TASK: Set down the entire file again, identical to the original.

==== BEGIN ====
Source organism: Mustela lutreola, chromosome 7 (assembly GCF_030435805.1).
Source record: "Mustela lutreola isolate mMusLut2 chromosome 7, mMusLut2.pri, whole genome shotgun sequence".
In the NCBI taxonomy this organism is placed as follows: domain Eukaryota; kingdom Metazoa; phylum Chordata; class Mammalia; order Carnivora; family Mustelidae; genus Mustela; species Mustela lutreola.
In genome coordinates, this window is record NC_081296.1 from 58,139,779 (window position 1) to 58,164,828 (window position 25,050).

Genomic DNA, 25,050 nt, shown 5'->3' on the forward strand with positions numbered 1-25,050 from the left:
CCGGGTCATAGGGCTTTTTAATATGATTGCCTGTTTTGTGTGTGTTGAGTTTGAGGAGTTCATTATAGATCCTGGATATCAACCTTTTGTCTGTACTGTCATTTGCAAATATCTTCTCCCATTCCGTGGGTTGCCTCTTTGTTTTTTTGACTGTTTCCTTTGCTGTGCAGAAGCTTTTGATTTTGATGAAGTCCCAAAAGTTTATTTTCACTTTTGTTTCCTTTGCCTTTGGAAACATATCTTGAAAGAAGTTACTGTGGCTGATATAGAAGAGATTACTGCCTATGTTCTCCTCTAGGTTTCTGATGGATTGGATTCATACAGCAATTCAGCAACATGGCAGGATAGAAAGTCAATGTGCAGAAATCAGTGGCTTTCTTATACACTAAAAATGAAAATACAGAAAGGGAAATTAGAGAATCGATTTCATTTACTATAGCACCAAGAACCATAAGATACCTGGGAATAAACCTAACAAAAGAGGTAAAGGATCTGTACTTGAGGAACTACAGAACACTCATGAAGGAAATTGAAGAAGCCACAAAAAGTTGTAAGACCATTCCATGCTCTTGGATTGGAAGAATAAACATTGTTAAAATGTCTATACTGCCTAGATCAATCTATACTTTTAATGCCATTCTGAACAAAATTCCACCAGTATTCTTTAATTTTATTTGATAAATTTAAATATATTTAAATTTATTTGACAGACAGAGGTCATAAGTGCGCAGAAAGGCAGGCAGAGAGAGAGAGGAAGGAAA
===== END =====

Source organism: Mustela lutreola, chromosome 7 (assembly GCF_030435805.1).
Source record: "Mustela lutreola isolate mMusLut2 chromosome 7, mMusLut2.pri, whole genome shotgun sequence".
In the NCBI taxonomy this organism is placed as follows: domain Eukaryota; kingdom Metazoa; phylum Chordata; class Mammalia; order Carnivora; family Mustelidae; genus Mustela; species Mustela lutreola.
In genome coordinates, this window is record NC_081296.1 from 58,139,779 (window position 1) to 58,164,828 (window position 25,050).

Genomic DNA, 25,050 nt, shown 5'->3' on the forward strand with positions numbered 1-25,050 from the left:
CCGGGTCATAGGGCTTTTTAATATGATTGCCTGTTTTGTGTGTGTTGAGTTTGAGGAGTTCATTATAGATCCTGGATATCAACCTTTTGTCTGTACTGTCATTTGCAAATATCTTCTCCCATTCCGTGGGTTGCCTCTTTGTTTTTTTGACTGTTTCCTTTGCTGTGCAGAAGCTTTTGATTTTGATGAAGTCCCAAAAGTTTATTTTCACTTTTGTTTCCTTTGCCTTTGGAAACATATCTTGAAAGAAGTTACTGTGGCTGATATAGAAGAGATTACTGCCTATGTTCTCCTCTAGGTTTCTGATGGATTGGATTCATACAGCAATTCAGCAACATGGCAGGATAGAAAGTCAATGTGCAGAAATCAGTGGCTTTCTTATACACTAAAAATGAAAATACAGAAAGGGAAATTAGAGAATCGATTTCATTTACTATAGCACCAAGAACCATAAGATACCTGGGAATAAACCTAACAAAAGAGGTAAAGGATCTGTACTTGAGGAACTACAGAACACTCATGAAGGAAATTGAAGAAGCCACAAAAAGTTGTAAGACCATTCCATGCTCTTGGATTGGAAGAATAAACATTGTTAAAATGTCTATACTGCCTAGATCAATCTATACTTTTAATGCCATTCTGAACAAAATTCCACCAGTATTCTTTAATTTTATTTGATAAATTTAAATATATTTAAATTTATTTGACAGACAGAGGTCATAAGTGCGCAGAAAGGCAGGCAGAGAGAGAGAGGAAGGAAA